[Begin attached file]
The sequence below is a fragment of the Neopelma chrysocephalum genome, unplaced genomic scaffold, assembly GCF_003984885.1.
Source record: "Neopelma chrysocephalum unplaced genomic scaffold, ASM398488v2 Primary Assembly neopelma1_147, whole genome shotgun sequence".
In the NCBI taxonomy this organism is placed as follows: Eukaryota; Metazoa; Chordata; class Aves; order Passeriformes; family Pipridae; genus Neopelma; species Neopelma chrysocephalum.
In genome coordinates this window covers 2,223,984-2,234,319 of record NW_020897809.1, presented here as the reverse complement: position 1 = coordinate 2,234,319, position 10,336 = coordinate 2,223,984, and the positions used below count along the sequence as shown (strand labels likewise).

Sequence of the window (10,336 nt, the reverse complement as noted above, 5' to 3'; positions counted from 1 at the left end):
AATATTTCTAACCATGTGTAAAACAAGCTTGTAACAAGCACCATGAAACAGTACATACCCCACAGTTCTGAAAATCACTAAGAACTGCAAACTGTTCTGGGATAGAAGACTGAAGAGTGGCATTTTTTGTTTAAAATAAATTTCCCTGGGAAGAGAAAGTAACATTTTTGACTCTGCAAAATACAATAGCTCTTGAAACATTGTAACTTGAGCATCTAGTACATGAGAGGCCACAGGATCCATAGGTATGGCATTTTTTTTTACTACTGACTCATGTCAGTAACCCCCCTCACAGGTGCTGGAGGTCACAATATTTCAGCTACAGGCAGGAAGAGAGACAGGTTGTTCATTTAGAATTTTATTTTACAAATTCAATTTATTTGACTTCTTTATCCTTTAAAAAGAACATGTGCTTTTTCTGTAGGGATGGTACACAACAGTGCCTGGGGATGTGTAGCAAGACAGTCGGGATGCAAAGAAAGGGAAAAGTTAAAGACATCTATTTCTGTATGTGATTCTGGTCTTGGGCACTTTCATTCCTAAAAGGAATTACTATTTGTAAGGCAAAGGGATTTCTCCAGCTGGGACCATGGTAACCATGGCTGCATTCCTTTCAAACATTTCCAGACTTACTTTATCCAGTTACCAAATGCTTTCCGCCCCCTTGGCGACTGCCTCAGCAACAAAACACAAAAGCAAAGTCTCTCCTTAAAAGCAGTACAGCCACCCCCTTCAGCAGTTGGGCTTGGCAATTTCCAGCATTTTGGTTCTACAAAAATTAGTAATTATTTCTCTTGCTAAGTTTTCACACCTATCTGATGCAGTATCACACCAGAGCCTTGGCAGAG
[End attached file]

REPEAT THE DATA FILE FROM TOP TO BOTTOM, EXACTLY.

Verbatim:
The sequence below is a fragment of the Neopelma chrysocephalum genome, unplaced genomic scaffold, assembly GCF_003984885.1.
Source record: "Neopelma chrysocephalum unplaced genomic scaffold, ASM398488v2 Primary Assembly neopelma1_147, whole genome shotgun sequence".
In the NCBI taxonomy this organism is placed as follows: Eukaryota; Metazoa; Chordata; class Aves; order Passeriformes; family Pipridae; genus Neopelma; species Neopelma chrysocephalum.
In genome coordinates this window covers 2,223,984-2,234,319 of record NW_020897809.1, presented here as the reverse complement: position 1 = coordinate 2,234,319, position 10,336 = coordinate 2,223,984, and the positions used below count along the sequence as shown (strand labels likewise).

Sequence of the window (10,336 nt, the reverse complement as noted above, 5' to 3'; positions counted from 1 at the left end):
AATATTTCTAACCATGTGTAAAACAAGCTTGTAACAAGCACCATGAAACAGTACATACCCCACAGTTCTGAAAATCACTAAGAACTGCAAACTGTTCTGGGATAGAAGACTGAAGAGTGGCATTTTTTGTTTAAAATAAATTTCCCTGGGAAGAGAAAGTAACATTTTTGACTCTGCAAAATACAATAGCTCTTGAAACATTGTAACTTGAGCATCTAGTACATGAGAGGCCACAGGATCCATAGGTATGGCATTTTTTTTTACTACTGACTCATGTCAGTAACCCCCCTCACAGGTGCTGGAGGTCACAATATTTCAGCTACAGGCAGGAAGAGAGACAGGTTGTTCATTTAGAATTTTATTTTACAAATTCAATTTATTTGACTTCTTTATCCTTTAAAAAGAACATGTGCTTTTTCTGTAGGGATGGTACACAACAGTGCCTGGGGATGTGTAGCAAGACAGTCGGGATGCAAAGAAAGGGAAAAGTTAAAGACATCTATTTCTGTATGTGATTCTGGTCTTGGGCACTTTCATTCCTAAAAGGAATTACTATTTGTAAGGCAAAGGGATTTCTCCAGCTGGGACCATGGTAACCATGGCTGCATTCCTTTCAAACATTTCCAGACTTACTTTATCCAGTTACCAAATGCTTTCCGCCCCCTTGGCGACTGCCTCAGCAACAAAACACAAAAGCAAAGTCTCTCCTTAAAAGCAGTACAGCCACCCCCTTCAGCAGTTGGGCTTGGCAATTTCCAGCATTTTGGTTCTACAAAAATTAGTAATTATTTCTCTTGCTAAGTTTTCACACCTATCTGATGCAGTATCACACCAGAGCCTTGGCAGAG